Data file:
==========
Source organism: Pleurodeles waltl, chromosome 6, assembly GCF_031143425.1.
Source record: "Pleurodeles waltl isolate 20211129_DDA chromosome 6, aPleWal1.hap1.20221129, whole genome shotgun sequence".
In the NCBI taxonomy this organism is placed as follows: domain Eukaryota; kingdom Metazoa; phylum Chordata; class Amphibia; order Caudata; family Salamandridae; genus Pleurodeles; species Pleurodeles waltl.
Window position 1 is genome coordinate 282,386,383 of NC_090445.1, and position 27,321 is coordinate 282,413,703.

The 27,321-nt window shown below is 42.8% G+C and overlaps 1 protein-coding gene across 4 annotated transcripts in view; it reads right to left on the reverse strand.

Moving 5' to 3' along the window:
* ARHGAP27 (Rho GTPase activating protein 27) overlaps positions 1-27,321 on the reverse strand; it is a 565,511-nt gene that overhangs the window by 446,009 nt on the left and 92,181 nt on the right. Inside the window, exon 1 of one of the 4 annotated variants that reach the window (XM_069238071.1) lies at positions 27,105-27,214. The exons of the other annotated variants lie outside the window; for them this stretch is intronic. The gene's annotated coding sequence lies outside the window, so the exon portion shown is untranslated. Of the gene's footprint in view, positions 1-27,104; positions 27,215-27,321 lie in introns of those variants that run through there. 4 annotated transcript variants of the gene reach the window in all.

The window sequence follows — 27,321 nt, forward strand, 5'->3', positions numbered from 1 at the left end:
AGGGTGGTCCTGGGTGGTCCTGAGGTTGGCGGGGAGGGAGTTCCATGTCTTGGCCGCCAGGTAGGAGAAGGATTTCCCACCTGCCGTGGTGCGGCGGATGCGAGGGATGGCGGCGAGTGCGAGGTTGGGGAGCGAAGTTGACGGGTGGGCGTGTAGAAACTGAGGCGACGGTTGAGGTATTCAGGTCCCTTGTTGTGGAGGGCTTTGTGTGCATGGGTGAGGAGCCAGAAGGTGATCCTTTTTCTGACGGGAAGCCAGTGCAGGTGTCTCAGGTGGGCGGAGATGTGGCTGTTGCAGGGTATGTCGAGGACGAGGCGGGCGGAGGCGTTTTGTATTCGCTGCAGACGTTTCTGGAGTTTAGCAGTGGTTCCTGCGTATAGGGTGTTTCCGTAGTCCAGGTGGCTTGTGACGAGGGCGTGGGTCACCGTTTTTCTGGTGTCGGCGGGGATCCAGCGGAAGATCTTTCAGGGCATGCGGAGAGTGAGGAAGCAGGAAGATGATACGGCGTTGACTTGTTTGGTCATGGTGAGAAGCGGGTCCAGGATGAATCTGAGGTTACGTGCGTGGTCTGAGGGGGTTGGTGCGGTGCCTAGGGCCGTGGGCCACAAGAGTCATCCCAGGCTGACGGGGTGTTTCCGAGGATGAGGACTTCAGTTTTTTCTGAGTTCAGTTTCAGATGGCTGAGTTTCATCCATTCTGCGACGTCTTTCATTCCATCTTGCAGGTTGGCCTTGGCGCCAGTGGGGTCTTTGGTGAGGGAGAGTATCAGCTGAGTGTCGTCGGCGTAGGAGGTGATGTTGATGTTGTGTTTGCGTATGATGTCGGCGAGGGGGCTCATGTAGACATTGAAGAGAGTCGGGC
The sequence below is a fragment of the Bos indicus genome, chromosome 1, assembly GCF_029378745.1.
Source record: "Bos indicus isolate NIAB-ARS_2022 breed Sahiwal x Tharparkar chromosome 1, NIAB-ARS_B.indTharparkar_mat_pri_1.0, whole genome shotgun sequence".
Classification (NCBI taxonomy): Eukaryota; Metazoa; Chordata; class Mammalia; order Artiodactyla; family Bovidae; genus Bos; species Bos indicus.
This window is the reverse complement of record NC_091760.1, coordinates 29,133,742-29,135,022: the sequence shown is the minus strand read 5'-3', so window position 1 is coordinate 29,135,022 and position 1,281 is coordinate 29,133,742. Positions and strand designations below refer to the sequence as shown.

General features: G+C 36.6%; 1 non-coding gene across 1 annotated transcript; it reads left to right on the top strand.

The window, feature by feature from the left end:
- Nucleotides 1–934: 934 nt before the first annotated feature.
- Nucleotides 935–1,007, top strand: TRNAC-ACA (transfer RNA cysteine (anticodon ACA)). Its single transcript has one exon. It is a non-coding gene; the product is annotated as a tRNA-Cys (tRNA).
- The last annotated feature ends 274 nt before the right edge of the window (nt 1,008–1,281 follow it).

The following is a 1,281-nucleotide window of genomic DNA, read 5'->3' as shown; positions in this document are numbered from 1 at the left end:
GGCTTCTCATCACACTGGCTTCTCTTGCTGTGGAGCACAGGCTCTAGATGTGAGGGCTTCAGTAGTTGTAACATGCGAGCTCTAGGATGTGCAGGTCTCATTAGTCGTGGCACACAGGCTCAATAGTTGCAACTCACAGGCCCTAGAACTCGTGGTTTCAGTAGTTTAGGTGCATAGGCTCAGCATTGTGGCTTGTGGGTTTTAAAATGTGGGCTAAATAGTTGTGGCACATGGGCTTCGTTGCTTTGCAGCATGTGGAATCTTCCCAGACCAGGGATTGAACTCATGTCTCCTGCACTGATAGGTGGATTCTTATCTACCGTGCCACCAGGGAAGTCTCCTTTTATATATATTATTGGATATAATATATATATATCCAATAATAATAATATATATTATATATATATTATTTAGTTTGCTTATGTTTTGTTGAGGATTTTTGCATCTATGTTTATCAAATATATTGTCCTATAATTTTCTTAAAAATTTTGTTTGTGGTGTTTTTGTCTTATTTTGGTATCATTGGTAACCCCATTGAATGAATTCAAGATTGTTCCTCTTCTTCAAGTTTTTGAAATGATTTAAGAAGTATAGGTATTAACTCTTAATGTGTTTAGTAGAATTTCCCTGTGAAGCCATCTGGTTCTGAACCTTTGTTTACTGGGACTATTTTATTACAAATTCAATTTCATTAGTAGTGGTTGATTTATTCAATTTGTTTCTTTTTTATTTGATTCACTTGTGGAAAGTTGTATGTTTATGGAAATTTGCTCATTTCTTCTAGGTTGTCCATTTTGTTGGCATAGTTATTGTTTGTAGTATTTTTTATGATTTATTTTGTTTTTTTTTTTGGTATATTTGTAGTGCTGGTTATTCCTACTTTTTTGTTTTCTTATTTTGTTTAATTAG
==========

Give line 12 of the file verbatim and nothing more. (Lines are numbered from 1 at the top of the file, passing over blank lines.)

Classification (NCBI taxonomy): Eukaryota; Metazoa; Chordata; class Mammalia; order Artiodactyla; family Bovidae; genus Bos; species Bos indicus.